Patterico's Pontifications



Filed under: General — Patterico @ 7:27 am

Is Obama using the slowdown as a way to bury embarrassing data?

The White House has taken down online White House visitor logs and blamed Congress.

. . . .

It is unclear how much money it costs to keep the visitor database up on the site, but the Obama White House has a history of overspending for web services. The Daily Caller reported today that taxpayers spent $634 million to build its non-functioning exchange for Obamacare. (Related: Report: Glitchy cost taxpayers more than $634 million to build)

This is also one of many cases in which the shutdown has been cited as a reason to disappear information that is potentially embarrassing to the administration. The Bureau of Labor Statistics quickly deep-sixed its September unemployment statistics as other employment proxies indicated the work situation has worsened once again. The Department of Agriculture has buried its September food stamps statistics which are also expected to show increased poverty, dependency and economic regression under Obama.

I can’t believe they would do such a thing.

Yes, I am joking.

L.A. Times Has Roll Call of Pain Caused by “Shutdown”; Systematically Fails to Mention House Efforts to Fix Each Problem

Filed under: General — Patterico @ 7:25 am

When you go to the link at the L.A. Times about the government slowdown, there is a piece they have made permanently accessible from each link, personalizing the stories of those affected by the slowdown. The story is titled: The individual pain of the government shutdown. Here are some examples of individual stories — as well as what editors decided to leave out.

Cleo Tung and Matthew Locascio had planned to marry this weekend in Yosemite National Park, with El Capitan and Half Dome as backdrop.

Plans didn’t go through. No mention is made of the fact that the House has voted to fund national parks, but Harry Reid won’t take up the bill, and Barack Obama has threatened to veto it.

Peter Wisniewski first applied for permission to raft the majestic Colorado River through the even-more-majestic Grand Canyon back in 1995. He was 26 then, and he had no idea that he’d have to wait until 2013 for the National Park Service to issue him the necessary permit.

He can’t do his trip now. Without government dollars, the Colorado doesn’t flow. Or, more accurately, it does, but the NPS will issue you a criminal citation if you try to “recreate.” Ditto on the lack of mention of the House bill to fund the NPS. Also, no mention is made of Gov. Jan Brewer’s offer to keep the Grand Canyon open. Nor is any mention made of the shutdown theater in which the NPS, in other locations, has gone far out of its way to make life difficult for people trying to enjoy the parks.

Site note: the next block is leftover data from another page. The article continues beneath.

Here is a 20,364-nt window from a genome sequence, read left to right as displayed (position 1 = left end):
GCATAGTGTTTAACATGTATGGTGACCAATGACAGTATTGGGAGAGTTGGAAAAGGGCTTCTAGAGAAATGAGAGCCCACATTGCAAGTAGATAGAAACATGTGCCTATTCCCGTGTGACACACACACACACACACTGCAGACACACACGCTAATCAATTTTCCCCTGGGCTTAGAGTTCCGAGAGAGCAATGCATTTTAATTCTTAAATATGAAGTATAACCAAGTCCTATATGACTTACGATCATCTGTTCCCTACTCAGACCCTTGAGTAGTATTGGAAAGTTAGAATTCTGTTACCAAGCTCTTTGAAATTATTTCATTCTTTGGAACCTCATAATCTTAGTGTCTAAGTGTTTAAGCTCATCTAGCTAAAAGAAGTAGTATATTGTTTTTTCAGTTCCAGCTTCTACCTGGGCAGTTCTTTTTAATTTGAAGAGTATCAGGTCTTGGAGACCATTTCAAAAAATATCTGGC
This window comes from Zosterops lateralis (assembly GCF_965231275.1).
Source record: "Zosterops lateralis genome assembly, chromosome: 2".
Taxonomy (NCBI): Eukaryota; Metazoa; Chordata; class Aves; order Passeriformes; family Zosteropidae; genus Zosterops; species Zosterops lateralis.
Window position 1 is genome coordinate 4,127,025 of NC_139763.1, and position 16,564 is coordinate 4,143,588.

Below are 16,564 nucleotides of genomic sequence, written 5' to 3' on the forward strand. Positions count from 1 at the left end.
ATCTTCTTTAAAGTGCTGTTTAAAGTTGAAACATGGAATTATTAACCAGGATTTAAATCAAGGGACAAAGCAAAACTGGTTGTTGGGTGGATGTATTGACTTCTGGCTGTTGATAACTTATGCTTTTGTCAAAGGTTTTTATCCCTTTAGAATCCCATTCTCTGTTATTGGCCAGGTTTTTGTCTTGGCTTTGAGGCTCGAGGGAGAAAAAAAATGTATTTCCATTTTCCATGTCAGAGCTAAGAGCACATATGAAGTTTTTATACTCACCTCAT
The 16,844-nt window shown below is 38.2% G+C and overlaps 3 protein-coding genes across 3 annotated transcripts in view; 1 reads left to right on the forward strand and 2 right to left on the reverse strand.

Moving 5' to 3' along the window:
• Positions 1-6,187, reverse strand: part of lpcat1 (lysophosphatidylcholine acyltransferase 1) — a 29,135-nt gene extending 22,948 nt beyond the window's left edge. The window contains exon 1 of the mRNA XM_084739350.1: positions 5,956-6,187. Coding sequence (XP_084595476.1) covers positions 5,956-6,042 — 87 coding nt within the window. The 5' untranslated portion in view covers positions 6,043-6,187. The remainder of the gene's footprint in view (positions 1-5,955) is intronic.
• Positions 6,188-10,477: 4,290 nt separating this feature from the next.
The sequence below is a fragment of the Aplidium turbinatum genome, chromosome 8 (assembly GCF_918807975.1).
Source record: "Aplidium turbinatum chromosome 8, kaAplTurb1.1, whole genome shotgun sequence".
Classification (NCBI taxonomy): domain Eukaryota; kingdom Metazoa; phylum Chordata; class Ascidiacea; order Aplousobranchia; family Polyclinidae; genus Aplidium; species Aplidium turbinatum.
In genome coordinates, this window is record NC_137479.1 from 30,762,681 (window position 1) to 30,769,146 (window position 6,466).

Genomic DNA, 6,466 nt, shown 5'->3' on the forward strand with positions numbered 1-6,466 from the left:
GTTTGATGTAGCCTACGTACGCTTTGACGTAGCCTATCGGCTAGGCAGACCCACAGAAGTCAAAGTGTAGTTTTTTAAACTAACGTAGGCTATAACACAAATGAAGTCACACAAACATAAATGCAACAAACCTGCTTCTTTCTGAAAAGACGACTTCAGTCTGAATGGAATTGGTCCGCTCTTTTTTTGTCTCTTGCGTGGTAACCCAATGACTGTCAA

Bobby Harsh says a clinical trial at the National Institutes of Health saved his life. In 2008, he was battling melanoma that wasn’t responding to drugs. His doctors sent him to the NIH in Maryland, and as part of that clinical trial, doctors found his cancer had spread to his lungs.

The story says other people like him won’t be so lucky. Except, further down, it takes it back: “NIH spokeswoman Renate Myles says the NIH will not turn away patients who are critically ill.” No mention is made of the fact that the House has voted to fund the NIH, but Harry Reid won’t take up the bill, and Barack Obama has threatened to veto it.

At 7 days old, Ava Saunders is blissfully unaware of the political firestorm brewing around her, but her mother, Shanaya Saunders, is not.

Saunders was in Bushwick, Brooklyn, on Thursday morning, picking up assistance checks from the Special Supplemental Nutrition Program for Women, Infants and Children, or WIC. When Saunders was born 28 years ago, her mother relied upon WIC to buy baby formula, nutritious foods and other necessities.

Now, Saunders does the same.

“You need help, even when you’re working, because the cost of living is just so high,” said Saunders as her mother, Beth Mack, pushed the stroller holding the sleeping Ava, swaddled in pink blankets.
Saunders, 28, plans to return soon to her $13-an-hour clerical job, but the pay is not nearly enough to cover rent and other expenses. With WIC checks, Saunders can buy produce at participating farmers’ markets. She can get low-fat milk, lentils, eggs, peanut butter and other healthy foods from stores that take WIC checks.

WIC officials say they have funds to last through Oct. 31. Saunders and Mack, though, worry that participating vendors soon will stop taking WIC checks, for fear they will bounce.

No mention is made of the fact that the House has passed a bill to address this issue, but Harry Reid won’t take up the bill, and Barack Obama has threatened to veto it.

Nutrition Assistance for Low-Income Women and Children Act (H.J. Res. 75): provides immediate funding for the Special Supplemental Nutrition Program for Women, Infants, and Children, which “serves nearly 9 million mothers and young children,” and provides “vital nutrition that poor families might otherwise be unable to afford.” (Passed in the House 244-164)

At a certain point, the disinformation becomes so pervasive and consistent that it’s fair to call it lying.

We’re at that point, editors. You’re lying to your readers. It’s a disgrace. You are a disgrace.

The next time you want to give a speech about how you’re nonpartisan and just out to inform people, save it. Review this post. Realize what frauds you are. And then go back to the work of killing this newspaper.

It’s dying, yes. But: faster, please.

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